Academic journal article The McKinsey Quarterly

Facing Disconnection; Hard Choices for Europe's Telcos

Academic journal article The McKinsey Quarterly

Facing Disconnection; Hard Choices for Europe's Telcos

Article excerpt

Two years ago, the fate of the Continent's telecom companies seemed to depend on their willingness to enter new markets aggressively and acquire expensive assets. Now, survival may depend on a selective retreat.

It once seemed that Europe's telecommunications operators could do no wrong: emboldened by a general belief that they would reap outrageous benefits from the rise of the Internet and from even newer technologies such as the Wireless Application Protocol (WAP), their shares were star performers. But the bright future that seemed so assured a year ago has disintegrated into uncertainty. After leading the bull market up to the year 2000, the telecom sector is now leading the downturn, and day-to-day trading remains volatile. Many players are struggling to survive.

Blame for the industry's change of fortune can be apportioned among various factors. Most incumbent operators, in their enthusiasm to capture a share of the telecom boom, amassed huge debts, largely from the scramble to stay ahead in the wireless arena. Over the past two years alone, companies spent $46 billion for third-generation (3G) mobile licenses in Germany and $36 billion for licenses in the United Kingdom. Meanwhile, new technologies such as WAP and UMTS (the Universal Mobile Telecommunications System) failed to take off. Finally, the gap between the best and the worst performers in the market widened across business lines, making it even more difficult for the laggards to attract capital to pursue their growth strategies. Without a truly significant breakthrough that would generate additional revenue--along the lines of prepaid telephone cards, which introduced mobile telephones to a new group of customers--it is difficult to see how some integrated incumbents will regain healthy growth rates or even survive.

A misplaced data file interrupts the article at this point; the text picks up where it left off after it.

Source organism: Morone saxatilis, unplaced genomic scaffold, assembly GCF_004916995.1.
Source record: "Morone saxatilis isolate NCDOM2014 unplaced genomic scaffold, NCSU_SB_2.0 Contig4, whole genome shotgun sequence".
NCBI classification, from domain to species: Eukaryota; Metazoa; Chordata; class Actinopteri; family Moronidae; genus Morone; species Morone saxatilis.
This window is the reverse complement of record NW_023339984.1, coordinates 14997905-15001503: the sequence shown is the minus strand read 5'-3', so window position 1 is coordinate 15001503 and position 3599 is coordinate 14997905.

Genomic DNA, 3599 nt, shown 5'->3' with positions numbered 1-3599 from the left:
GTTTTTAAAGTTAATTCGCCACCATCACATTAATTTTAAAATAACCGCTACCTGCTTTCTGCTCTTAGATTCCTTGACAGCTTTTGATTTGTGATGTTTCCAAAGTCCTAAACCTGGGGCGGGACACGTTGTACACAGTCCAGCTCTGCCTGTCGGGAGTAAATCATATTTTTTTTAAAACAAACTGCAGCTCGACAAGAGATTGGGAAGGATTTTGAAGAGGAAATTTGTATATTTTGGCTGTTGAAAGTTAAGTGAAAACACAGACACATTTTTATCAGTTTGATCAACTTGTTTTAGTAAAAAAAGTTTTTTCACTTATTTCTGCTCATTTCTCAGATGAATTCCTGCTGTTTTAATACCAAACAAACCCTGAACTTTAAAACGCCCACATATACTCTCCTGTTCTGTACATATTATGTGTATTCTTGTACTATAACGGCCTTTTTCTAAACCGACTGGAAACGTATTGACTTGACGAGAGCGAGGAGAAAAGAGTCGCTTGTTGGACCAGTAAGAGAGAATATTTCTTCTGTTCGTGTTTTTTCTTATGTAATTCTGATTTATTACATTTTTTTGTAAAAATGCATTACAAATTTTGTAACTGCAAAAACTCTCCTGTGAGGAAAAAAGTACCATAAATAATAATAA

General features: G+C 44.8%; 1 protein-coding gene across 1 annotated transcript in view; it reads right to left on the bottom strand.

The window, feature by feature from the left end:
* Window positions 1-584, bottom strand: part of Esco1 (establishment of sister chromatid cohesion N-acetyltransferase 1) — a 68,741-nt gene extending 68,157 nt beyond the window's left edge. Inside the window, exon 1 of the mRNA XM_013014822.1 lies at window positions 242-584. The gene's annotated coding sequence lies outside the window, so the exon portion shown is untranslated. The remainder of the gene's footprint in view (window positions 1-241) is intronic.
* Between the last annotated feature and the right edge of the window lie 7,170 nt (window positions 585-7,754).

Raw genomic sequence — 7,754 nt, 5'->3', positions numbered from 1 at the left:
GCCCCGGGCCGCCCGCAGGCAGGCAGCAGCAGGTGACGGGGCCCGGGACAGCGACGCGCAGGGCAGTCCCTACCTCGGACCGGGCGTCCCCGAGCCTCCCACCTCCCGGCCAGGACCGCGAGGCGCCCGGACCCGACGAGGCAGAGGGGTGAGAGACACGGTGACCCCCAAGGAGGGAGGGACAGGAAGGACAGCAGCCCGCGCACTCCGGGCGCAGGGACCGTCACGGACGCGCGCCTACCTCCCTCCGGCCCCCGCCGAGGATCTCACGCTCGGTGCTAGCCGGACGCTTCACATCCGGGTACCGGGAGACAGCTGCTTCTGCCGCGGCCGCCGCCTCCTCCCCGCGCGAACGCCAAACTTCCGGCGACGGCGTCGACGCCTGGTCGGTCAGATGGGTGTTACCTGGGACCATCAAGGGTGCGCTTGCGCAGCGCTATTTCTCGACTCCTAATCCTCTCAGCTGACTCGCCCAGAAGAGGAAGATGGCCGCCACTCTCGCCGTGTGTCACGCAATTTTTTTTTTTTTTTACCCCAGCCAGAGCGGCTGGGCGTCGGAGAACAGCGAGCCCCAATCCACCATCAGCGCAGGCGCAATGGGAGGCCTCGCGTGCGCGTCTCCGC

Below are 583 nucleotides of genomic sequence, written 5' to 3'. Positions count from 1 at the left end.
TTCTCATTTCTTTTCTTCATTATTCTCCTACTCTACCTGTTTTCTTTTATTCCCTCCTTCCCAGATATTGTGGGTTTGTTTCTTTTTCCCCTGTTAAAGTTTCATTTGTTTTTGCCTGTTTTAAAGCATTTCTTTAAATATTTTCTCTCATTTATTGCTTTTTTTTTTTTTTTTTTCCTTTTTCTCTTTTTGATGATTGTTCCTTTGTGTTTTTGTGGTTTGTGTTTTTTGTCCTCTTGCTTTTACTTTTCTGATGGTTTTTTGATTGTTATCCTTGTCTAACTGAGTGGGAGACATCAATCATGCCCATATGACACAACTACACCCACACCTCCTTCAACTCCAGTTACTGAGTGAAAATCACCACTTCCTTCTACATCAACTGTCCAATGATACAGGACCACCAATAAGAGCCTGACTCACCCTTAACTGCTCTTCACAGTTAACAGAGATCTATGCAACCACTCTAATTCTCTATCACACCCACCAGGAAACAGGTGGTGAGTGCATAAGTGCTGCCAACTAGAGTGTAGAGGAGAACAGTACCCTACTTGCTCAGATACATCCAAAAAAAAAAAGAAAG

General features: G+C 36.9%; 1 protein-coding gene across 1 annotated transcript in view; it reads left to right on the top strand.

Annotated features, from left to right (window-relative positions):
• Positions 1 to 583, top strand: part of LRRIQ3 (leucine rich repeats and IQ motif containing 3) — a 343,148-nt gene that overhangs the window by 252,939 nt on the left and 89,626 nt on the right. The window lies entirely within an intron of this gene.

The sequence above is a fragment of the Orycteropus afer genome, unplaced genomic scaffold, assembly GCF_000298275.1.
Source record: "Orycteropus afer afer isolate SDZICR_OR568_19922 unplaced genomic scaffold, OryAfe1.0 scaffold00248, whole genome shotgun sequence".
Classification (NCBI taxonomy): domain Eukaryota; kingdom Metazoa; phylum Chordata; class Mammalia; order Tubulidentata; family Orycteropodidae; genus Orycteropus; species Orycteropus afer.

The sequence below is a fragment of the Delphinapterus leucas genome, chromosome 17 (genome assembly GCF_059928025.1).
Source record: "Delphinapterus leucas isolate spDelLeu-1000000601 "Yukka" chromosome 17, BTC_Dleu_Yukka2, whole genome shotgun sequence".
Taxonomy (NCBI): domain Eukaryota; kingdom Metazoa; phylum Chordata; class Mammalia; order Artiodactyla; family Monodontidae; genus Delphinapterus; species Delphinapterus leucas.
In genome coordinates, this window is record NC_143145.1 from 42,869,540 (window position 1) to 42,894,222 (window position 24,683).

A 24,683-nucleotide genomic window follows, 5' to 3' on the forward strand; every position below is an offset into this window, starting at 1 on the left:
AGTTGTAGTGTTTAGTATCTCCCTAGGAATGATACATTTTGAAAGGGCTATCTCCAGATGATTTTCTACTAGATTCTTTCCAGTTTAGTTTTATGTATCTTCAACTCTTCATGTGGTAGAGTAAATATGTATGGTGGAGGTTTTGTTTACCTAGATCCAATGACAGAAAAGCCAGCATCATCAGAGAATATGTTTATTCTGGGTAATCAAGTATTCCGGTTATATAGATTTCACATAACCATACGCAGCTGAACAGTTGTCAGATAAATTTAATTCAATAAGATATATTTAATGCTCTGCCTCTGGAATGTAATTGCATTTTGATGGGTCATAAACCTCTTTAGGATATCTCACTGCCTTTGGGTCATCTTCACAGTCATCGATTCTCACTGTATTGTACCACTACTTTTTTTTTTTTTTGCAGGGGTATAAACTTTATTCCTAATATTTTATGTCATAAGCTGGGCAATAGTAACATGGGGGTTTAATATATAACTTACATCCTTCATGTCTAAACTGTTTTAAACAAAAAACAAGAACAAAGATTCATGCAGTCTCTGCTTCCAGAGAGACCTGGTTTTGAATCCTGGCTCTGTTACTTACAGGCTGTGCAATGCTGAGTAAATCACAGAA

The sector must therefore contemplate a fundamental restructuring. The present market structure in Western Europe--five large integrated incumbents and ten smaller integrated companies, most catering to national markets and generally holding majority stakes in several business areas -- can't be sustained. Most companies will have to embark quickly on the unpalatable task of shedding their assets and stepping away from areas they thought were core businesses.

When they have done so, Europe will be left with two or three large integrated telecom companies holding majority stakes in data, wireless, and wireline services. Some of the remaining companies, generally incumbents in small countries, will have become more focused; others will have dropped everything except their wireline operations or succumbed to takeover. The timing is difficult to predict, but these changes are likely to unfold over the next five years (see sidebar, "The timing remains unclear").

The need for less debt and greater scale

In the absence of a market breakthrough, overall revenue growth for the telecom sector is likely to fall by 2004 from the heady 20 percent realized in 1999 to levels approaching the growth rates of Europe's gross domestic products (Exhibit 1). Such anemic progress won't satisfy the expectations of the market and will make it harder for incumbents to service their debt.

The remedy for most companies lies in abandoning efforts to compete in all three main business areas: wireline, wireless, and data services. Wireline generates about 70 percent of total gross cash flows for most incumbents, so it will remain a major cash source for all of them. But providing both wireless and data services isn't an option for them all even though these are the two most promising avenues of growth, with revenues likely to have expanded by 9 and 10 percent a year, respectively, by 2004. Most companies will have to choose between the two, and some of them will have to be content with offering only wireline services because they lack the scale and buying power that are so important for success in the wireless and data markets. …

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